1 egg · your choice of shredded cheese · any vegetables that your pet may like · appropriate Kong Toy Scramble egg and fold in vegetables. Put into Kong toy. Sprinkle some cheese over the top and microwave for about 20 seconds. Cool thoroughly before giving to dog.


Leftover macaroni and cheese · small cube of Velveeta · appropriate Kong Toy Melt Velveeta in microwave until gooey.
Add mac ‘n cheese to Kong Toy. Pour heated Velveeta into Kong. Make sure it has cooled before giving to your pet.


LAYER ONE: (deepest): roasted, unsalted cashews · freeze dried liver bits
LAYER TWO: dog kibble, cookies or liver biscotti · Cheerios · sugar-free, salt-free peanut butter · dried banana chips, apples and apricots.
LAYER THREE: carrot sticks · turkey or leftover ravioli or tortellini · Kong Toy (the larger the better!) Pack as tightly as possible. The last item inserted should be an apricot or piece of ravioli, presenting a smooth “finish” under the main opening.
LIGHT VERSION: substitute crumbled rice cakes for cashews, Caesar croutons for freeze-dried liver, fat free cream cheese for peanut butter. – by Jean Donaldson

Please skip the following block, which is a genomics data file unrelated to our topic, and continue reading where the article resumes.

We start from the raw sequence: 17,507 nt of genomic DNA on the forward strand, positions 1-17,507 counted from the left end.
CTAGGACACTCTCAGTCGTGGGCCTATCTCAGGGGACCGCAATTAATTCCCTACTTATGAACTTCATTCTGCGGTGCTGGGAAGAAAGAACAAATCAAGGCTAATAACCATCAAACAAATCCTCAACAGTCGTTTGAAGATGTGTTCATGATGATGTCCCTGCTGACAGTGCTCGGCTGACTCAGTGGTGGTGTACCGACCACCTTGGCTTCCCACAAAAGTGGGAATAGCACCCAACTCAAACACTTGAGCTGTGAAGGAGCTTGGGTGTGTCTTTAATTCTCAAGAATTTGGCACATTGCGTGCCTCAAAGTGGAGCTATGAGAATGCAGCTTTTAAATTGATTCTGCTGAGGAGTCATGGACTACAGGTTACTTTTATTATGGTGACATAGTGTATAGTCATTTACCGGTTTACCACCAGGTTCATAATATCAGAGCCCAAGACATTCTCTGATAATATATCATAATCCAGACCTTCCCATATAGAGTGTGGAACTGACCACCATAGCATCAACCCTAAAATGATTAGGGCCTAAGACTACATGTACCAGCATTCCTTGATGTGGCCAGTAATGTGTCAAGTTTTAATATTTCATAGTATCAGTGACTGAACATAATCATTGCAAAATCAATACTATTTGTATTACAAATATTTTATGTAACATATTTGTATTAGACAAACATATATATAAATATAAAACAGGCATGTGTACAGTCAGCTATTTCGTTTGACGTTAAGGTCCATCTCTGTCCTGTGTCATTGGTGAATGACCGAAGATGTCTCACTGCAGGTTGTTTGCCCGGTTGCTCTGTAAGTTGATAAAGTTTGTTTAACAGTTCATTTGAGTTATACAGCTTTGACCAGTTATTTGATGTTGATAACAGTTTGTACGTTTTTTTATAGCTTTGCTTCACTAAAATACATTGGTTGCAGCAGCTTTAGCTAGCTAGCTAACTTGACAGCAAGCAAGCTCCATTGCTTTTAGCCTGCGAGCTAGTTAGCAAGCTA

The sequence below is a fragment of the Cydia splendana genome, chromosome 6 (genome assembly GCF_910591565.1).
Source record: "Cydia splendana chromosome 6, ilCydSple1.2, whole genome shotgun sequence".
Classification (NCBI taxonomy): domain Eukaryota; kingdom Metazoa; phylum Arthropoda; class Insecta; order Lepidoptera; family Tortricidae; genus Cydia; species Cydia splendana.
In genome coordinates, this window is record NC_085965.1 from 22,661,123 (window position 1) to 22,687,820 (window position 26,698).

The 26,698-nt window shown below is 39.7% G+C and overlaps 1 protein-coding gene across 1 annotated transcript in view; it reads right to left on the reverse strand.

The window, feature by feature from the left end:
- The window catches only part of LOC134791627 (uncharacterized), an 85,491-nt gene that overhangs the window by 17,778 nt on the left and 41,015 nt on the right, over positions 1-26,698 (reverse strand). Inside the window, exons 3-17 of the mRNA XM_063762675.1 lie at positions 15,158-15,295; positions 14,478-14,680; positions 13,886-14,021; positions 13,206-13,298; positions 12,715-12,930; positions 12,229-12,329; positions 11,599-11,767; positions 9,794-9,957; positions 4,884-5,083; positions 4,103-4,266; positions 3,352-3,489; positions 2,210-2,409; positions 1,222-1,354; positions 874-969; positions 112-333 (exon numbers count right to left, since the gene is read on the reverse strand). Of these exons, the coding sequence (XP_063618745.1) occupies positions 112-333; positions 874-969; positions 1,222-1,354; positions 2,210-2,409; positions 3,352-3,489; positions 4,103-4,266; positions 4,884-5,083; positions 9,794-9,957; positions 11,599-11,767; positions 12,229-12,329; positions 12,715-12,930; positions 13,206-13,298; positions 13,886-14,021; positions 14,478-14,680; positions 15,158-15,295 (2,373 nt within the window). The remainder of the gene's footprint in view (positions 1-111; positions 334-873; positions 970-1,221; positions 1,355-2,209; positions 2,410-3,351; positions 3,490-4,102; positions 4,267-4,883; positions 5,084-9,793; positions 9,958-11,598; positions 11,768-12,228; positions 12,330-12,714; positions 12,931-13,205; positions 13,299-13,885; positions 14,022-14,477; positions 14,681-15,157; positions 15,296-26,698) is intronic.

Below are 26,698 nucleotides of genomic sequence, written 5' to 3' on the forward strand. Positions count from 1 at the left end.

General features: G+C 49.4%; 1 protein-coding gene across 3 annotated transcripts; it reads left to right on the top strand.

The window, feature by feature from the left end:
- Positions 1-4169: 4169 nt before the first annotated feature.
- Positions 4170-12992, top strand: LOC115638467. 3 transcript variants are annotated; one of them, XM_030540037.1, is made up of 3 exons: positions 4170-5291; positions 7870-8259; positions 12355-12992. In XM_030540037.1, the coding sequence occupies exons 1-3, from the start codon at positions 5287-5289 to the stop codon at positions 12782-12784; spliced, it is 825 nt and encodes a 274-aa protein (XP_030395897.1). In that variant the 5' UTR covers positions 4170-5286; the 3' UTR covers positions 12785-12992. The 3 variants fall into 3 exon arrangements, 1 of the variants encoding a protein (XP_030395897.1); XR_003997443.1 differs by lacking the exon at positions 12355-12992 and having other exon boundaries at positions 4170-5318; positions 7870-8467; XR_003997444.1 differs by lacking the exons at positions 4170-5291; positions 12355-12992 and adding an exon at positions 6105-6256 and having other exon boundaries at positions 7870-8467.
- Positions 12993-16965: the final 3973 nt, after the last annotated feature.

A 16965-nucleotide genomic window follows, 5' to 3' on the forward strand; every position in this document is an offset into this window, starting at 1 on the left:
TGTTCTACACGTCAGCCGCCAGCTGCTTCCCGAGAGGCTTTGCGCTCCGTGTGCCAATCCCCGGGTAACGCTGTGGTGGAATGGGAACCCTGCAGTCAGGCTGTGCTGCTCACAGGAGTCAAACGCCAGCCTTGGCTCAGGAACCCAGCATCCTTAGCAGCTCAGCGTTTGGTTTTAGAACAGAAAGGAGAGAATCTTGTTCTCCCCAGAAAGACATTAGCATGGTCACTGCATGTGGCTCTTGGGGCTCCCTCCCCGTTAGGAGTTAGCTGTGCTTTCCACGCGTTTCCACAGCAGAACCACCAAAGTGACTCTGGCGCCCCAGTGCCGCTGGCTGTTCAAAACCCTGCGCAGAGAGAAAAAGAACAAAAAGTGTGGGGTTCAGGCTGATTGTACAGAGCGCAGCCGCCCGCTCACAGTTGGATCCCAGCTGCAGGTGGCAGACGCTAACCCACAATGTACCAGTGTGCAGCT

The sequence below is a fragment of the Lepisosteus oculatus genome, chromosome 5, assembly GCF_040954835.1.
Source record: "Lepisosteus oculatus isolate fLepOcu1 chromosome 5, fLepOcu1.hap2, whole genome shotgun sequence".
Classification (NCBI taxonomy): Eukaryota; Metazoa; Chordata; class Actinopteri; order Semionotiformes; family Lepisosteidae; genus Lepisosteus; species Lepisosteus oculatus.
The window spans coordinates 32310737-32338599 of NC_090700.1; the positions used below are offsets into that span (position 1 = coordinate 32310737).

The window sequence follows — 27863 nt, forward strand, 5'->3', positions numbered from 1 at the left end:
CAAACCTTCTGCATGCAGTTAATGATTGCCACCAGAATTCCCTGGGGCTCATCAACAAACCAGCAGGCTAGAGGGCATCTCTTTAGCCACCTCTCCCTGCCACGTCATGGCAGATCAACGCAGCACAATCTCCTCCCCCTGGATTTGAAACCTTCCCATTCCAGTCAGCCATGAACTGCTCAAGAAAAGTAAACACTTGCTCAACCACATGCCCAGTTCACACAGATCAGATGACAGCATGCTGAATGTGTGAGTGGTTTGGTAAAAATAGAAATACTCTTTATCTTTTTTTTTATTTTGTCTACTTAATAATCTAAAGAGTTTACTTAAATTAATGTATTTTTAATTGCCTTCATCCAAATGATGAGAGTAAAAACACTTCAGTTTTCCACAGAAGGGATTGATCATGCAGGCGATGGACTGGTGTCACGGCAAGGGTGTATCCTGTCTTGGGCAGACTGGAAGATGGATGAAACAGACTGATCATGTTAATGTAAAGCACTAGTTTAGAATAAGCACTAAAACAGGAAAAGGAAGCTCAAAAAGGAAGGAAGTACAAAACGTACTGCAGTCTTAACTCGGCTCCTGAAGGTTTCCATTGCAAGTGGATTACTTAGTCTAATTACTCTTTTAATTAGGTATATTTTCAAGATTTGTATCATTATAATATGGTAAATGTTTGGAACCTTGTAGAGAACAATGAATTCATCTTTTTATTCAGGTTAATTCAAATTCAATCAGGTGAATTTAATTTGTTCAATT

Dry dog kibble · appropriate Kong Toy · Rope Take the rope, pull it through the Kong Toy and knot it. Hang this upside down from a tree, deck or post. The small hole should be facing the ground. Take the kibble and fill the Kong Toy. Make the toy hang just low enough that it is out of your dog’s reach. The dog will spend hours trying to retrieve the kibble from the Kong Toy. At the end of the day, take the remaining kibble and give to your pet as a reward. This is advanced work for your dog. – by Dr. Ian Dunbar


Peanut butter · bouillon · Jerky Strips · Water · appropriate Kong Toy · muffin tin Smear a small amount of peanut butter over small hole in your Kong Toy. Fill the cool water and add a pinch of bouillon. Place a Jerky Stick inside Kong Toy and freeze. This can also be put (once frozen) in a children’s size swimming pool for a fun day of fishing for your pet. – by Terry Ryan


Peanut butter · appropriate Kong Toy Smear peanut butter inside the cavity of your Kong Toy. It’s that easy! –


Trixie, a 50 pound Aussie/Springer mix, loves turkey, chicken or marrow bites mixed with slightly moistened food nuggets frozen inside her Kong. She is very clean about un-stuffing – some dogs are not! – by Joe Markham

Favorite Recipe

Every dog has a favorite recipe – finding your dog’s will be fun! Remember, not all foods are healthy for dogs, check with your vet if you are not sure. If you have found a unique Kong Recipe, drop us an email and we will include it here.

Your Favourite Recipes

Have you got a favourite recipe you use for your dog? If so please let us know and we will share it for all the dog lovers out there.

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About Patricia Hunter

Patricia Hunter at Canine Concepts is a qualified full-time dog behaviourist and trainer. Some of the articles on our site were written by Patricia with her full permission to use the literature on our site.